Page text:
CAUSALITY - Discussion (Lehmann) Date: May 18, 2000
From: Jos Lehmann (University of Amsterdam)
Subject: Counterfactual notation in Chapter 7

Question to author:
Jos Lehmann noticed potential ambiguity in the notation used for counterfactual propositions. Capital letters, like "A" or "B," are sometimes used to denote propositional variables, and sometimes to denote propositions. For example, in the function A = C (Model M, page 209) "A" stands for the variable "whether rifleman-A shoots", and takes on values in {true, false}, while in statements S1-S5 (page 208), A stands for a proposition (e.g., "Fireman-A shot").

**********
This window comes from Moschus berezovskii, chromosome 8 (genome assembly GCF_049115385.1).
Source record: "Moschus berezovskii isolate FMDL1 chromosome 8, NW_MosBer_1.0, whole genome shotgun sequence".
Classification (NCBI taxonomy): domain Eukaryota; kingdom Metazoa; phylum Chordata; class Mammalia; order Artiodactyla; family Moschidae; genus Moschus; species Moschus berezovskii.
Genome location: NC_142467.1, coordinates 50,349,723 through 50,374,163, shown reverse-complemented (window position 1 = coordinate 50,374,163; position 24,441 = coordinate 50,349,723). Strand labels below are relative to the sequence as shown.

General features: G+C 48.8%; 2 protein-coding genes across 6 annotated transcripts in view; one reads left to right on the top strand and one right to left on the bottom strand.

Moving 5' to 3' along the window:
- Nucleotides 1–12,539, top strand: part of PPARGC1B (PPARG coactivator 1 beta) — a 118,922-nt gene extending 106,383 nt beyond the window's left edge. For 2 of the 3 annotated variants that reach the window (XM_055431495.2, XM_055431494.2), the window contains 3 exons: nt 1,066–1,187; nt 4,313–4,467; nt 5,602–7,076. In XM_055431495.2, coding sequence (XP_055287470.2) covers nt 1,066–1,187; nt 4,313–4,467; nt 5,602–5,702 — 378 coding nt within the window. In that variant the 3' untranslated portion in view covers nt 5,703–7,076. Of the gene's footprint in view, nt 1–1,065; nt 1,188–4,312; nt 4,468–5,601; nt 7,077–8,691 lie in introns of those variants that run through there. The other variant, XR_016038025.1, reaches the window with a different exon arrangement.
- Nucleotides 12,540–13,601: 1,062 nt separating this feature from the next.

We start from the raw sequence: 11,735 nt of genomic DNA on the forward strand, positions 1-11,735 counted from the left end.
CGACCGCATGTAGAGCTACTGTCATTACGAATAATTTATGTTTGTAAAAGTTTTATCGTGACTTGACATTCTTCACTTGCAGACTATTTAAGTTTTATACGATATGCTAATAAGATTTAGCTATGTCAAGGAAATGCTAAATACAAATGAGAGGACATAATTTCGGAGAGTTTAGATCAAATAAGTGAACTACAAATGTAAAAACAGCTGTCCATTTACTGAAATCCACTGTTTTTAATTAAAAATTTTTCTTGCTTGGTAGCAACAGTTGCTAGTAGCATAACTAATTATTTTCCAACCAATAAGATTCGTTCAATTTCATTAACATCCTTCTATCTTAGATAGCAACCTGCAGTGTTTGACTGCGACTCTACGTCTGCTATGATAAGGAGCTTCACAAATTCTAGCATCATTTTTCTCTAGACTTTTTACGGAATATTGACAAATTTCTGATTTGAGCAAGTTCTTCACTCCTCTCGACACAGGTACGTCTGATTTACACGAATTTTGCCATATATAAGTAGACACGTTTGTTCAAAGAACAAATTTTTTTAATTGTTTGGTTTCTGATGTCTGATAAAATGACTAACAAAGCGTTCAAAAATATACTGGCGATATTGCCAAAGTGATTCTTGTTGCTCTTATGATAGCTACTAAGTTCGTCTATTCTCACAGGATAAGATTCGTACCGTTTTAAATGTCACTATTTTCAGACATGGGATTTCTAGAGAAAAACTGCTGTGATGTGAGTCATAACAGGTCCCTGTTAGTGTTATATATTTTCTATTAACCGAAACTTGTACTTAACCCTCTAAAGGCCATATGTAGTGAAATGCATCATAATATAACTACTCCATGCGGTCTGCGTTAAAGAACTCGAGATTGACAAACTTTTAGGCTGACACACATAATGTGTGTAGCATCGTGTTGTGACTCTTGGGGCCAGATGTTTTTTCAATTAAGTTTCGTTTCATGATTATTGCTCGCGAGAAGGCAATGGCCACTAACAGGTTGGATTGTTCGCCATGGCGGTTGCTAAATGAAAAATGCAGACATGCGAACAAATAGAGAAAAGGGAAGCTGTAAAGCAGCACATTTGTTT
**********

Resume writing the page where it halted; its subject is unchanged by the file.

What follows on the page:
Author answer
The use of capital letters for both variables and propositions is an effective abbreviation that might admittedly lead to some ambiguity. However, the ambiguity can be resolved (or minimized) through the following syntactic distinction: When A appears in an equation it denotes a name of a variable, and when it appears alone, or in a propositional formula (i.e., without the structural equality sign), it stands for the proposition "A is true". I believe that the benefits of abbreviating "A is true" with "A" outweighs the risks of potential ambiguity.

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